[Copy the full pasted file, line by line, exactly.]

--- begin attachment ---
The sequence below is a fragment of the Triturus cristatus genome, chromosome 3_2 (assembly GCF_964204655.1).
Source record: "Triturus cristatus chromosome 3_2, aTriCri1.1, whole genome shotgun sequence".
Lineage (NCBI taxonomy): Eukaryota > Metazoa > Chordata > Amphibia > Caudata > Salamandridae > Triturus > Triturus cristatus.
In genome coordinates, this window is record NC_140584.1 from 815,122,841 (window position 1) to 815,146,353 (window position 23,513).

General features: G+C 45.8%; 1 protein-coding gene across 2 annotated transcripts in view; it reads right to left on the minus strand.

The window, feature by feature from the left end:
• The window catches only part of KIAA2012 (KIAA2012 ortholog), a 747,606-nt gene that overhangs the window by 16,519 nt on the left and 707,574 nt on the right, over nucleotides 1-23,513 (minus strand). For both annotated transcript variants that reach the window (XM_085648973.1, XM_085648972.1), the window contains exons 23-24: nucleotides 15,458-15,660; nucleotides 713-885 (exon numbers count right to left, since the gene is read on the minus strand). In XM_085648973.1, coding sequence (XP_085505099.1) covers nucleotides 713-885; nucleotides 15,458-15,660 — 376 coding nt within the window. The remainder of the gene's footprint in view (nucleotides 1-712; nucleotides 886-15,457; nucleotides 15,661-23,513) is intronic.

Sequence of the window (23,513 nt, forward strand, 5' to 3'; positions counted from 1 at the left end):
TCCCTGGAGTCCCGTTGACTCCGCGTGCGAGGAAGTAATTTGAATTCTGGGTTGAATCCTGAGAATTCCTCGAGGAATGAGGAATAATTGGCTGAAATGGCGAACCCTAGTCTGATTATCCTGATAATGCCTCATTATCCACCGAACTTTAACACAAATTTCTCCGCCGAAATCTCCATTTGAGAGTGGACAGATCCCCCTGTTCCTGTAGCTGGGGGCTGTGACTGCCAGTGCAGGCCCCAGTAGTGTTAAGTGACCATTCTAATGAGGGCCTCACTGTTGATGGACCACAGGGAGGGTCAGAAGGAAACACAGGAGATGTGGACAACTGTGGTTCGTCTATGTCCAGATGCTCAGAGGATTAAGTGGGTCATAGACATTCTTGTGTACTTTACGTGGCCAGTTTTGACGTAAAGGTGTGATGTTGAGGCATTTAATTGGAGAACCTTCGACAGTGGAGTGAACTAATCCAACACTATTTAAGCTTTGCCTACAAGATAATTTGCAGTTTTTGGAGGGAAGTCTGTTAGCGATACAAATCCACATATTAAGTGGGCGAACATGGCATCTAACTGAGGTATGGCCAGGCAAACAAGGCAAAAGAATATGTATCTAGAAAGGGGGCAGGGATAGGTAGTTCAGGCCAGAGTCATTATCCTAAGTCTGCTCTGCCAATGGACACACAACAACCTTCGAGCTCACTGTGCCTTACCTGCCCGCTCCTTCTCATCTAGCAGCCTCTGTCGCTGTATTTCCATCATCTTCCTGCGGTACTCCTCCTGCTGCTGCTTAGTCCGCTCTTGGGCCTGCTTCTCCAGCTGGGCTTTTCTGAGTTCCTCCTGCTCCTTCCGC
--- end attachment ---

The sequence below is a fragment of the Triturus cristatus genome, chromosome 3_2 (assembly GCF_964204655.1).
Source record: "Triturus cristatus chromosome 3_2, aTriCri1.1, whole genome shotgun sequence".
Lineage (NCBI taxonomy): Eukaryota > Metazoa > Chordata > Amphibia > Caudata > Salamandridae > Triturus > Triturus cristatus.
In genome coordinates, this window is record NC_140584.1 from 815,122,841 (window position 1) to 815,146,353 (window position 23,513).

General features: G+C 45.8%; 1 protein-coding gene across 2 annotated transcripts in view; it reads right to left on the minus strand.

The window, feature by feature from the left end:
• The window catches only part of KIAA2012 (KIAA2012 ortholog), a 747,606-nt gene that overhangs the window by 16,519 nt on the left and 707,574 nt on the right, over nucleotides 1-23,513 (minus strand). For both annotated transcript variants that reach the window (XM_085648973.1, XM_085648972.1), the window contains exons 23-24: nucleotides 15,458-15,660; nucleotides 713-885 (exon numbers count right to left, since the gene is read on the minus strand). In XM_085648973.1, coding sequence (XP_085505099.1) covers nucleotides 713-885; nucleotides 15,458-15,660 — 376 coding nt within the window. The remainder of the gene's footprint in view (nucleotides 1-712; nucleotides 886-15,457; nucleotides 15,661-23,513) is intronic.

Sequence of the window (23,513 nt, forward strand, 5' to 3'; positions counted from 1 at the left end):
TCCCTGGAGTCCCGTTGACTCCGCGTGCGAGGAAGTAATTTGAATTCTGGGTTGAATCCTGAGAATTCCTCGAGGAATGAGGAATAATTGGCTGAAATGGCGAACCCTAGTCTGATTATCCTGATAATGCCTCATTATCCACCGAACTTTAACACAAATTTCTCCGCCGAAATCTCCATTTGAGAGTGGACAGATCCCCCTGTTCCTGTAGCTGGGGGCTGTGACTGCCAGTGCAGGCCCCAGTAGTGTTAAGTGACCATTCTAATGAGGGCCTCACTGTTGATGGACCACAGGGAGGGTCAGAAGGAAACACAGGAGATGTGGACAACTGTGGTTCGTCTATGTCCAGATGCTCAGAGGATTAAGTGGGTCATAGACATTCTTGTGTACTTTACGTGGCCAGTTTTGACGTAAAGGTGTGATGTTGAGGCATTTAATTGGAGAACCTTCGACAGTGGAGTGAACTAATCCAACACTATTTAAGCTTTGCCTACAAGATAATTTGCAGTTTTTGGAGGGAAGTCTGTTAGCGATACAAATCCACATATTAAGTGGGCGAACATGGCATCTAACTGAGGTATGGCCAGGCAAACAAGGCAAAAGAATATGTATCTAGAAAGGGGGCAGGGATAGGTAGTTCAGGCCAGAGTCATTATCCTAAGTCTGCTCTGCCAATGGACACACAACAACCTTCGAGCTCACTGTGCCTTACCTGCCCGCTCCTTCTCATCTAGCAGCCTCTGTCGCTGTATTTCCATCATCTTCCTGCGGTACTCCTCCTGCTGCTGCTTAGTCCGCTCTTGGGCCTGCTTCTCCAGCTGGGCTTTTCTGAGTTCCTCCTGCTCCTTCCGC